Tree Growth property is taxed at a significantly lower rate than it would be otherwise. In exchange they have to manage their property in accordance with the Forest Management Plan that was developed approved for the property. I had doubts that a particular Tree Growth participant was fulfilling their end of the contract. Statute allows assessors to enter a property to check for compliance. Until recently we had to do this on our own.
I contacted MFS, sent them the appropriate paperwork, and then notified the property owner that we would soon be walking their parcel to check for compliance. Caitlin and I were accompanied by MFS’s Director of Forest Policy & Management, Acting Field Team Leader, and a District Forester. We found no evidence of compliance.
Once I received MFS’s report, I removed the parcel from Tree Growth. The penalty is substantial, but statute permits the property owner to avoid the penalty by shifting the land into the Open Space program, where it must stay for a minimum of 10 years. Open Space does not provide for as substantial a value break as does Tree Growth. I have given the property owner that option and a short deadline to decide. I have not yet heard back.
- Maine Revenue Services just finished its annual audit of our assessment records. Maine Revenue’s purpose is to make sure we are properly administering tax law and the many programs we oversee, and to determine our certified ratio. The preliminary calculation for our ratio is 93%. It was 97% after our reval two years ago. A 93% ratio shows that our real estate values are increasing.
- CAI, our online database, has been updated. For some reason, not all of the updates successfully transferred. We’re working with CAI to iron out the wrinkles, but the overwhelming majority of the database is now updated.
- Opera House: Dagney Ernest has just completed her first month, and we have three new committee members (Kristen Lindquist, Kathleen Brown and Roland Findlay), and a new committee chair in Beth O’Conner. We’re working hard for Jazz in June, and working on the 2020 calendar.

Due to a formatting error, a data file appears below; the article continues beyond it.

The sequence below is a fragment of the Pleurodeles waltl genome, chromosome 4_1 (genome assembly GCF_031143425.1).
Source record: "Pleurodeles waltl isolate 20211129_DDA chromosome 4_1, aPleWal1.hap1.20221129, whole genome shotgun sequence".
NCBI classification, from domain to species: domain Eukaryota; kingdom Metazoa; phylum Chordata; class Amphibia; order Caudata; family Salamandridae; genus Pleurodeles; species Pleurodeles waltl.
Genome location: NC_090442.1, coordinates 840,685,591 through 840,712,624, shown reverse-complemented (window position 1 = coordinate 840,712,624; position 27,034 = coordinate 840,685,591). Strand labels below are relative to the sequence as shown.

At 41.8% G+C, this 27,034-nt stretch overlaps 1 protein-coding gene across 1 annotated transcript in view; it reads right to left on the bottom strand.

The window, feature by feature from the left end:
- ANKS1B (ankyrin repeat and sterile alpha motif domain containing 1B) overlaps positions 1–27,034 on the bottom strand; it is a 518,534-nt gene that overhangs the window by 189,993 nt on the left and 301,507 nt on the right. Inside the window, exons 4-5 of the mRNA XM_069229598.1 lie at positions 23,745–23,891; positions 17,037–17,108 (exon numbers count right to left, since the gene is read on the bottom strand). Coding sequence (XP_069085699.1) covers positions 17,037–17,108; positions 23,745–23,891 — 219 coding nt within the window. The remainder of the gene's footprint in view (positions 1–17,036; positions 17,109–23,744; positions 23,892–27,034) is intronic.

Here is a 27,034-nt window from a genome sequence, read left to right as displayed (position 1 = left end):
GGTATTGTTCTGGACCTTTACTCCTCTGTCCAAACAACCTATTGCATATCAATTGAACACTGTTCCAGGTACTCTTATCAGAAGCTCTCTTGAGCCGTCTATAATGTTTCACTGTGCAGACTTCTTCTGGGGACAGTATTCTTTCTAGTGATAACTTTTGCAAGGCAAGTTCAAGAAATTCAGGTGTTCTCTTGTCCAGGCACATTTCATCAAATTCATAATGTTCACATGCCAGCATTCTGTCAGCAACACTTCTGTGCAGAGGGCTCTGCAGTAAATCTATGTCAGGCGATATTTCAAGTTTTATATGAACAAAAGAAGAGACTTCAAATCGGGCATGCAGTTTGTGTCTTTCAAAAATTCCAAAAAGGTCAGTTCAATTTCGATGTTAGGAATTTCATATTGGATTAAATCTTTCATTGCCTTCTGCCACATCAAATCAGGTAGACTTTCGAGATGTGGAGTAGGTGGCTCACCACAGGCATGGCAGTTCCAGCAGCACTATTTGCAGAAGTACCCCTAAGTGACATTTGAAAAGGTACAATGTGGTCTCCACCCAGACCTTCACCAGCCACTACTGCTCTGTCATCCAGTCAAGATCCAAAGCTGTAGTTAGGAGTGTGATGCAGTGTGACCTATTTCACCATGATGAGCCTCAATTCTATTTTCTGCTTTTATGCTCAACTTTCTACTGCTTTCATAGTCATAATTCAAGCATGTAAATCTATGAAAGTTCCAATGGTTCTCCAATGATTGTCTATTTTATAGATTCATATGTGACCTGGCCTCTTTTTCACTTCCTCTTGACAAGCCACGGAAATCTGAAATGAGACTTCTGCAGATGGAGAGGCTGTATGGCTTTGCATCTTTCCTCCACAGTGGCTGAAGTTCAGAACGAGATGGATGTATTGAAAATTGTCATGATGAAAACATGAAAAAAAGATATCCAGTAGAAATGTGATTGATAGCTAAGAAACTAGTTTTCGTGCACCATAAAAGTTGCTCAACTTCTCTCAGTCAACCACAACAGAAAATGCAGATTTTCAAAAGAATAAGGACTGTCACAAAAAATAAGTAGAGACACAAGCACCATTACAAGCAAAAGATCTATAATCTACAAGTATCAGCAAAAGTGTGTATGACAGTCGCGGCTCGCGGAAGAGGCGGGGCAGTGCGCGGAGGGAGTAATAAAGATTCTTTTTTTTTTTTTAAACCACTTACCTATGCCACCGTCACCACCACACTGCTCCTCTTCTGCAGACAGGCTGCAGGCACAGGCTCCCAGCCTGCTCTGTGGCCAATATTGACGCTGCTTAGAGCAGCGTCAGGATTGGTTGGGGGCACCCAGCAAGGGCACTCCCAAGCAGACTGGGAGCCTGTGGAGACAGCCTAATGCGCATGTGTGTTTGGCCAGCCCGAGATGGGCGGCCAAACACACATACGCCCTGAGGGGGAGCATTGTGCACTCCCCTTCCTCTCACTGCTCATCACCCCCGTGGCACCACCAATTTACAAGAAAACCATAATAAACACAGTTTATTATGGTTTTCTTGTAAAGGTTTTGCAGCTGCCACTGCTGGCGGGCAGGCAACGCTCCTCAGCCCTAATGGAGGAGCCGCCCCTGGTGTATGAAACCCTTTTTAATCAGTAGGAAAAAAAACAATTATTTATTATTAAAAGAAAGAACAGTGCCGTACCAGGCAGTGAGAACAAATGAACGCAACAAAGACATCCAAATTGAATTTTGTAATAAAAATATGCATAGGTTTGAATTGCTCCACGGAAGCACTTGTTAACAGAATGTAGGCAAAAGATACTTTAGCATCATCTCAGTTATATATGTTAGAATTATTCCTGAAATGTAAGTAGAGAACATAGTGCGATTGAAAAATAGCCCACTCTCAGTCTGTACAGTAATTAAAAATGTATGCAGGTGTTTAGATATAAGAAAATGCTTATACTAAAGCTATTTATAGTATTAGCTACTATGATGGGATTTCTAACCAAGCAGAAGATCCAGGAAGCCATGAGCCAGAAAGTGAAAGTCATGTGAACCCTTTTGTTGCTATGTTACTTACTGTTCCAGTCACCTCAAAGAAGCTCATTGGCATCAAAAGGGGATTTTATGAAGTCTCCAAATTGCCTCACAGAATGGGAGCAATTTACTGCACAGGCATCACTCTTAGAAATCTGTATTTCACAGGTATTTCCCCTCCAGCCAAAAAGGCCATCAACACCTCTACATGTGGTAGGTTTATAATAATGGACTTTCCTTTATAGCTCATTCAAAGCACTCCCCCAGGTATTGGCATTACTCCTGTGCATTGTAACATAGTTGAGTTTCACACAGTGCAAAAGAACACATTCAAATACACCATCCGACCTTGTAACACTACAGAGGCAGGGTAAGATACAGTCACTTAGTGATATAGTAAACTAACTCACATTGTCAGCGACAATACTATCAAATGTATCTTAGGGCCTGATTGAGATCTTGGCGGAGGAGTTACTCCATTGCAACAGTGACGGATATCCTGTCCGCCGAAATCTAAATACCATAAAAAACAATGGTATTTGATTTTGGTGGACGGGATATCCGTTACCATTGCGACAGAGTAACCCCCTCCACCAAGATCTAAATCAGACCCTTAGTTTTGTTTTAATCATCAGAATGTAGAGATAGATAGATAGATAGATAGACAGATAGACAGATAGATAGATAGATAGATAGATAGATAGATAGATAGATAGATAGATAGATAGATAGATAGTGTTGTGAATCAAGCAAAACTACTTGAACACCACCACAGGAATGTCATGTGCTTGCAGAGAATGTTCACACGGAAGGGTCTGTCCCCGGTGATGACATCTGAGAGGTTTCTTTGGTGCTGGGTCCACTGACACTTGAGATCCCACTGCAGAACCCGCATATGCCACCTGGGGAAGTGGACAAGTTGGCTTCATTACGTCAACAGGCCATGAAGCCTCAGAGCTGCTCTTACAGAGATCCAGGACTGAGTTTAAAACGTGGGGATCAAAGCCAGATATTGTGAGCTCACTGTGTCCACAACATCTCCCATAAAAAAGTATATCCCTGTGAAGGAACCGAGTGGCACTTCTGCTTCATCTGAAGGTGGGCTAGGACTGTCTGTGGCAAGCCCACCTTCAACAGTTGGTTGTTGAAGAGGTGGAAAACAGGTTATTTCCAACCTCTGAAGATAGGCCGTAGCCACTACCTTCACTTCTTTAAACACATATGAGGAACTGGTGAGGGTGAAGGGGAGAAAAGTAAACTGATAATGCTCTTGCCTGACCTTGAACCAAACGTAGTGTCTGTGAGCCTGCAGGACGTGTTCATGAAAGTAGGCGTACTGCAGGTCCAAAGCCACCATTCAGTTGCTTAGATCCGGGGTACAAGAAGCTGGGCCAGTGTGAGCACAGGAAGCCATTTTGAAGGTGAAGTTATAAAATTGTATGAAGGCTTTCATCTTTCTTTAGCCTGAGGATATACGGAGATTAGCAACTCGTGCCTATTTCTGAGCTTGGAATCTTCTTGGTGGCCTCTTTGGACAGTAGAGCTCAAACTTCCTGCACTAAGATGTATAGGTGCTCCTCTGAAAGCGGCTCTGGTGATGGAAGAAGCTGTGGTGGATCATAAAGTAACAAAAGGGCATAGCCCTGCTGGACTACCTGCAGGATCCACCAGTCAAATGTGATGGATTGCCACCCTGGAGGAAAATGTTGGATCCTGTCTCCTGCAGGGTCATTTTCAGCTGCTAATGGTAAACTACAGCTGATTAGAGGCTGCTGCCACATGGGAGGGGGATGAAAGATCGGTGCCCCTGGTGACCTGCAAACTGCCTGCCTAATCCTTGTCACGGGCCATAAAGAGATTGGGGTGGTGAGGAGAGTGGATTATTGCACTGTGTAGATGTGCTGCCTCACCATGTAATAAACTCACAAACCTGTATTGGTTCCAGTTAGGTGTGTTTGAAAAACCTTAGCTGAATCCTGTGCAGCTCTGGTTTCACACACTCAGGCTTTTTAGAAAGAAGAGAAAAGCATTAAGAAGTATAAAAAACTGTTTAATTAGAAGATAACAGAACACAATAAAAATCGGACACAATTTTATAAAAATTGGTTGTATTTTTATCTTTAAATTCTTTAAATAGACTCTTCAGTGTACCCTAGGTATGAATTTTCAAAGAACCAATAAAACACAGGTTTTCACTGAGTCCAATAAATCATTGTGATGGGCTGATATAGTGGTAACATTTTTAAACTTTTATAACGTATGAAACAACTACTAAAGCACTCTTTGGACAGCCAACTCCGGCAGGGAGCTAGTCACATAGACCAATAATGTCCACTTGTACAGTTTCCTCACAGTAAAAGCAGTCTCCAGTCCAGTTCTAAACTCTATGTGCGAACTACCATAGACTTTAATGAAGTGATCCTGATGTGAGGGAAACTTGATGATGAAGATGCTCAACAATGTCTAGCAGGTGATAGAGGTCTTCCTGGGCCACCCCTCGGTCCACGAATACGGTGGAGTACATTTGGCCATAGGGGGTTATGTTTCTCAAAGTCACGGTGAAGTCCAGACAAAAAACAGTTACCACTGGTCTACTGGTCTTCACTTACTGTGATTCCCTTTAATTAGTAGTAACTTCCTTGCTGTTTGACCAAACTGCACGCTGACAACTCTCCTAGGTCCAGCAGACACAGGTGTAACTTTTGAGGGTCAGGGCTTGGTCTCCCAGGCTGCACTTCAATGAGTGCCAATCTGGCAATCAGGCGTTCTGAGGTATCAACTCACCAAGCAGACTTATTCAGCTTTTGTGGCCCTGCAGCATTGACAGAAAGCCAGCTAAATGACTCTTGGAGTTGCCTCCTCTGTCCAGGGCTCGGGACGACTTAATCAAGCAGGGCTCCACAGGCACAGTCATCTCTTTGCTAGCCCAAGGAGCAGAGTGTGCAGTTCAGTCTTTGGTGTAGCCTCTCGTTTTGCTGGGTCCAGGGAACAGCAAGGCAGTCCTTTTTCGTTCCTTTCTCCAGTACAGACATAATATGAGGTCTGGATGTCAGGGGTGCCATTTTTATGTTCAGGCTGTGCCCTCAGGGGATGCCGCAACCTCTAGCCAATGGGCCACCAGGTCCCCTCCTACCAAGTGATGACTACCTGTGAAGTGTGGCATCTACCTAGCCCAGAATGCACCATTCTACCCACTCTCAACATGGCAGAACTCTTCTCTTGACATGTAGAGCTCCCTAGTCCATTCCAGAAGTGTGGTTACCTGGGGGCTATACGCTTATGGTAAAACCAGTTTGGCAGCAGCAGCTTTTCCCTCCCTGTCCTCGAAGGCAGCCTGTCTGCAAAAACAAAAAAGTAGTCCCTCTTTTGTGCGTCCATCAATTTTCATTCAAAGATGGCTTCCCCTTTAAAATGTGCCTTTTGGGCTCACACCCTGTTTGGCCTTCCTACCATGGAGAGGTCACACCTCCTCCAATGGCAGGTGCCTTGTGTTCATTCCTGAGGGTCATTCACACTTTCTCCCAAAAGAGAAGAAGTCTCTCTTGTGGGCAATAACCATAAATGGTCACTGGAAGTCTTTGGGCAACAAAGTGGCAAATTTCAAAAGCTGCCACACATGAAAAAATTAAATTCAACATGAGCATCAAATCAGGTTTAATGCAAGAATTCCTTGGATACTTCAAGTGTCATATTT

- Inspections for Lodging & Victulers licenses are in full swing for the spring
- Reminder for people who are in need of open burn permits that they are available online at
- Firefighter Beveridge coordinated an automobile extraction training session for the Department
- in collaboration with Steve Laite at Camden Exxon, Rockport Fire and Rockland EMS
- Firefighter Heath completed the Emergence Program at the Center for Homeland Defense andEMS to the Hope Select Board
- Security. He did an great job co-presenting the collaborative, municipal approach to providing
- AC Lowe did good work coordinating the mutual aid response to a building fire last week on
- Molyneaux Road
- We are working with the Director of the Ski Patrol to find a way to support a local group ofwish to offer the support the group needs
- technical rescue (high angle, cave, etc) people after our EMS provider decided they no longer
- Chief is attending a conference of the Volunteer & Combination Officers Section of the
- International Association of Fire Chiefs with Chiefs from around the country
To: Select Board, Audra Caler-Bell, Town Manager From: Jeremy Martin, Planning and Development Director Date: May 3, 2019
Re: Tannery Update